Call for Actions on behalf of Academics in Turkey

June 20, 2016

In the latest example of the Turkish government's pressure on scholars, a group of Scholars in the Turkish city of Mersin who have openly criticized Turkey’s military crackdown on ethnic Kurdish communities are now feeling the wrath of the government.


In contrary to all traditional practices and legislations, the Mersin University, administration has cancelled three assistant professors contracts (two lecturers and one research assistant since January 2016.)


The scholars in Mersin are facing serious juridical accusations that were launched in relation to the petition. If convicted they could face up to 15 years of imprisonment on accounts of "propaganda against the government " and “insulting the Turkish government" The ongoing lawsuits toward academics in Mersin are as follows:


1-      The first case has been initiated against the assistant professors Hakan Mertcan, Mustafa Şener and Selim Çakmaklı for the charge of “insult of the president” due to their Facebook posts.

2-      Again due to their social media messages, they have been sued for “propaganda for the terrorist organization” as well as “provocation of the people for hatred and hostility”. The hearing of the second trial in which research assistant Esin Gülsen is also accused will be held on July 12, 2016 in Mersin.

3-      In addition to these two cases, the public prosecution office of Mersin has launched an investigation against Mertcan, Gülsen and Çakmaklı on account of “insult of institutions and organs of the Turkish state” through Facebook posts. These academicians thus risk a third lawsuit.

4-      Apart from Facebook posts, two of the petitioners, Mustafa Şener and Atilla Güney have been sued by the public prosecution office for violation of the law on meetings and demonstrations due to a public statement that they participated. The hearing of this case will take place on the July 13th, 2016.

5-      Professor Atilla Güney is also sued for ungrounded charges related to his presidency of a charity organisation supported by the Municipality of Akdeniz governed by the pro-Kurdish HDP.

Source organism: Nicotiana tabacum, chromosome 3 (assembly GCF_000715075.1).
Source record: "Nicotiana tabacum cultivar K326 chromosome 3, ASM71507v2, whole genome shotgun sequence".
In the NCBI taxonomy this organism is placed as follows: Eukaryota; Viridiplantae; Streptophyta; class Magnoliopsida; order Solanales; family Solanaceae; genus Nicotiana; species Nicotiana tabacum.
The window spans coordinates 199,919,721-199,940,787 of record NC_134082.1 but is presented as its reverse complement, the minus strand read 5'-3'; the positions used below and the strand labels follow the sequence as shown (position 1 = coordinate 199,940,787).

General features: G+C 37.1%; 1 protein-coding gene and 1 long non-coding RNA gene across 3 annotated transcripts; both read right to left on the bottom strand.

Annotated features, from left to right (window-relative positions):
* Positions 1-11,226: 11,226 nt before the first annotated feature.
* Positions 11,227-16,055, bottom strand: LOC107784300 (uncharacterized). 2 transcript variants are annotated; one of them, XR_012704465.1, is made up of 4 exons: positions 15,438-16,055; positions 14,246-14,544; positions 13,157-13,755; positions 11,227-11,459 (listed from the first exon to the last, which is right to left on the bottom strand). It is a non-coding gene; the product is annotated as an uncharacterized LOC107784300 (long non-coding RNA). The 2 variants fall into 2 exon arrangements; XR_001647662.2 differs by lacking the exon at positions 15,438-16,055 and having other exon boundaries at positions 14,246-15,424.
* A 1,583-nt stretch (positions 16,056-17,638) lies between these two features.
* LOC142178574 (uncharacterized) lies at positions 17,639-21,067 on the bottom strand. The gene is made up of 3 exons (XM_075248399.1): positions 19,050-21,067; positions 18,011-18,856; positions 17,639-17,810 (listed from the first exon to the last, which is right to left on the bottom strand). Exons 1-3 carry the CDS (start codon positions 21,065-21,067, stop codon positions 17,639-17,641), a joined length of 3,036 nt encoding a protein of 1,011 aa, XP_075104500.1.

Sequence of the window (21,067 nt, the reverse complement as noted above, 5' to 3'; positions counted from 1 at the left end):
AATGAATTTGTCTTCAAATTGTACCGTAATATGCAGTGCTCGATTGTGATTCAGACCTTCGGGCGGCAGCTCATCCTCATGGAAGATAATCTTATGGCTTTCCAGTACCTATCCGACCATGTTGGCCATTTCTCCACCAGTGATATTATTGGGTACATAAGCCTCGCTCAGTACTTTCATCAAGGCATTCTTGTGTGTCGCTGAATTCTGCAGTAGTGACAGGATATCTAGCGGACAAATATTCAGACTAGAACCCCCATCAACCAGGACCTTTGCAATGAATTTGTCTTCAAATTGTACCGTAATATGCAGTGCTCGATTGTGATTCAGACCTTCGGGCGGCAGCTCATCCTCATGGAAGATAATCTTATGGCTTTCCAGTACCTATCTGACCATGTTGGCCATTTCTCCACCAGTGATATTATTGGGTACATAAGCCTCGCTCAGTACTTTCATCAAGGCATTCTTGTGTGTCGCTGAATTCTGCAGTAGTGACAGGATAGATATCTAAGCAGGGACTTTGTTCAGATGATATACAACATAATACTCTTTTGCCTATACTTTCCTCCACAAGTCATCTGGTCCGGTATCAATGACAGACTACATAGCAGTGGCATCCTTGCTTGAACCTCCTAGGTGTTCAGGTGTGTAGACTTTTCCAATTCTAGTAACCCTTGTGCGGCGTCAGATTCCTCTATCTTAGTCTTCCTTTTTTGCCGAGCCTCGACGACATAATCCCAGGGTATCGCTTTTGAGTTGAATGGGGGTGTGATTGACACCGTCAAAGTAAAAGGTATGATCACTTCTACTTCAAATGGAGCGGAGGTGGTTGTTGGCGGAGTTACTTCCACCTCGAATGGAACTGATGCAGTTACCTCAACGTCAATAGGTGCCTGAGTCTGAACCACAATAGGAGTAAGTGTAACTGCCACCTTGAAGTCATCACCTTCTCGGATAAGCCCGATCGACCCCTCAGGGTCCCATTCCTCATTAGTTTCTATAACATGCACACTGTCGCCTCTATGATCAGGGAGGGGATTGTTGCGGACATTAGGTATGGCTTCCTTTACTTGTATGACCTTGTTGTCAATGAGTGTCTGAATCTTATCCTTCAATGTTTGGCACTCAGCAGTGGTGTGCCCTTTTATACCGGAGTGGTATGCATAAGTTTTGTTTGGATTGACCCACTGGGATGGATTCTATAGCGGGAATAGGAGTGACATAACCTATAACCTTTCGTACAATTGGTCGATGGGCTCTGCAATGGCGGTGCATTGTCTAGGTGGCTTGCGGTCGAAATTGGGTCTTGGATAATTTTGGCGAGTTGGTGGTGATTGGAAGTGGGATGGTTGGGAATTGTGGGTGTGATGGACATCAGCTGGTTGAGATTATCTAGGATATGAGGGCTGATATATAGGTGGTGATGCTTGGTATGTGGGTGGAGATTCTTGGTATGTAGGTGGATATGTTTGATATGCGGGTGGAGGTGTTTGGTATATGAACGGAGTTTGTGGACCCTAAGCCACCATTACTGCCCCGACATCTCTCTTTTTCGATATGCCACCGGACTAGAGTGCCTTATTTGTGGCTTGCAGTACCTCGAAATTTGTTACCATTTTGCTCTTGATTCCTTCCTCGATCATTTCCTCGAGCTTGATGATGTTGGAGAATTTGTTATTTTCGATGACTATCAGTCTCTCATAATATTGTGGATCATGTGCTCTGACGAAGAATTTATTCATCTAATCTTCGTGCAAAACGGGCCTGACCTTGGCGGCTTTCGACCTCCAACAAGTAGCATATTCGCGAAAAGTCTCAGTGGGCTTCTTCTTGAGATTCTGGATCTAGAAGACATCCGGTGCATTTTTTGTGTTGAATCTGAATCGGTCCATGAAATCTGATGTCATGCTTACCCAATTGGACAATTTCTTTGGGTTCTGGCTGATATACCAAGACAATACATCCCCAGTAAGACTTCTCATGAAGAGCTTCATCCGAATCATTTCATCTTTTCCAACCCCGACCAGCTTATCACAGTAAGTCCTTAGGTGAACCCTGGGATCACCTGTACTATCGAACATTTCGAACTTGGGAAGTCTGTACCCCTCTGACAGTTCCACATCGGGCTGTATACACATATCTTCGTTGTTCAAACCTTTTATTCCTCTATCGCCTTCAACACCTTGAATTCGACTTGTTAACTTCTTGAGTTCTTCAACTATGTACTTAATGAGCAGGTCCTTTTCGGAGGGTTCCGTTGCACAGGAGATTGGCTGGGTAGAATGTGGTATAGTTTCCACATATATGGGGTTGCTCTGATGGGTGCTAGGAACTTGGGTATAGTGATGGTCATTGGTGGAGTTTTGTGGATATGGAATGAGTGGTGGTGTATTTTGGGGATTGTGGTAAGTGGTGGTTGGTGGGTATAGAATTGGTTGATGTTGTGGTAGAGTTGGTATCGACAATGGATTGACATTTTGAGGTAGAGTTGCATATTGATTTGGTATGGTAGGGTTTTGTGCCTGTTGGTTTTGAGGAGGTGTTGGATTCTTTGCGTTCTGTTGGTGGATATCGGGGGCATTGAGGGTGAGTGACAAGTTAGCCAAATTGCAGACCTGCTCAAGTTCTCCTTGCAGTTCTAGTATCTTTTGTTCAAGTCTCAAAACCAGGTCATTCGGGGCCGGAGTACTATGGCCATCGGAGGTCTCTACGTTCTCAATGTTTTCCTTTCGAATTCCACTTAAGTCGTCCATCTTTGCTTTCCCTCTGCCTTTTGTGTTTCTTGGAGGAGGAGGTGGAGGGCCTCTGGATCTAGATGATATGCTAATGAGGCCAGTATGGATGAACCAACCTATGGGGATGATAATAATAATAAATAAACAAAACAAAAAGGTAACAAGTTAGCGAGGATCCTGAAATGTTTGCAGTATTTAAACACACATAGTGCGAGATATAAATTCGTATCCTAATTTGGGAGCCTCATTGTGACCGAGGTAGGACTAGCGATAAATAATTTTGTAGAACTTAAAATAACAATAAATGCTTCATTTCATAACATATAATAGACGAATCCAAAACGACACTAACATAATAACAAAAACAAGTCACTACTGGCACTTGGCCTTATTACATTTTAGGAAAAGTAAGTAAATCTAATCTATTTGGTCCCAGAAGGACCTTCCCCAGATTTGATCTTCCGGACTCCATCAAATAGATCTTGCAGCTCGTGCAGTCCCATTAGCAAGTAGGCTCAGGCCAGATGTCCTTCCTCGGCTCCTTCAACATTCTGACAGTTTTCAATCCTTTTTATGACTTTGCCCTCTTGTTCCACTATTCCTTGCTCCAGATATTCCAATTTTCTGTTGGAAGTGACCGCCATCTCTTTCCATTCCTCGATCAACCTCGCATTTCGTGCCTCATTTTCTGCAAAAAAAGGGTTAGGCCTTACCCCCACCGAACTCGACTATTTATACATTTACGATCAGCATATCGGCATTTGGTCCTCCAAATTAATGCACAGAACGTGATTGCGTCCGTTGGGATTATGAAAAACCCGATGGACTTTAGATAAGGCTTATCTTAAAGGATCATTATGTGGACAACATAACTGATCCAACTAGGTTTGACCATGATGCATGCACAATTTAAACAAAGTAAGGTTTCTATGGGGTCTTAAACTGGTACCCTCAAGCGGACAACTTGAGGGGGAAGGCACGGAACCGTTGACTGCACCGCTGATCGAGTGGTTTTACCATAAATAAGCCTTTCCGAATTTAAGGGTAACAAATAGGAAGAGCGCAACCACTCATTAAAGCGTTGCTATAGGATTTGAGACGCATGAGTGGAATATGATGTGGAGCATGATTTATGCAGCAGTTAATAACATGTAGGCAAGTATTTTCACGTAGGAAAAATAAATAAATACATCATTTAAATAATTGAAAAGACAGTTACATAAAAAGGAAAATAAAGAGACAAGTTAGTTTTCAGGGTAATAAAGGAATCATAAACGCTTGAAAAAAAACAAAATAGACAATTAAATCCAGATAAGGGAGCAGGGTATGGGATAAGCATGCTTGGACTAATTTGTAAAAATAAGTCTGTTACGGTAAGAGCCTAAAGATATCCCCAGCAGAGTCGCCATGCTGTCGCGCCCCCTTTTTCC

In short, this group of petitioners in Mersin are threatened by prison sentences up to 14.5 years for just using their basic rights of freedom of opinion and expression. 



Therefore, we urge you to support our colleagues who are now facing both professional and juridical risks in Mersin. For this purpose, we invite you to attend the hearings on July 12th and 13th in Mersin. 


For those who will not be able to participate in the courtroom, we kindly ask you to send us a short video of support recorded by phones, tablets or webcams (max. ten seconds during which we hear your name, title, institution and words of support to our colleagues) to

We will organize a press meeting to share your messages to demonstrate the support of the international community to our colleagues.




Mini Background:


The tensions begun in December 2015, when an open letter to Turkish President, Recep Tayyip Erdogan, signed by academics across the world, including Noam Chomsky and David Graeber. Chomsky has been very critical toward the Turkish government’s treatment of Kurdish minority inside Turkey and other facets of the Erdogan's government. He has raised concerns regarding witch-hunt against academics critical of the AKP government.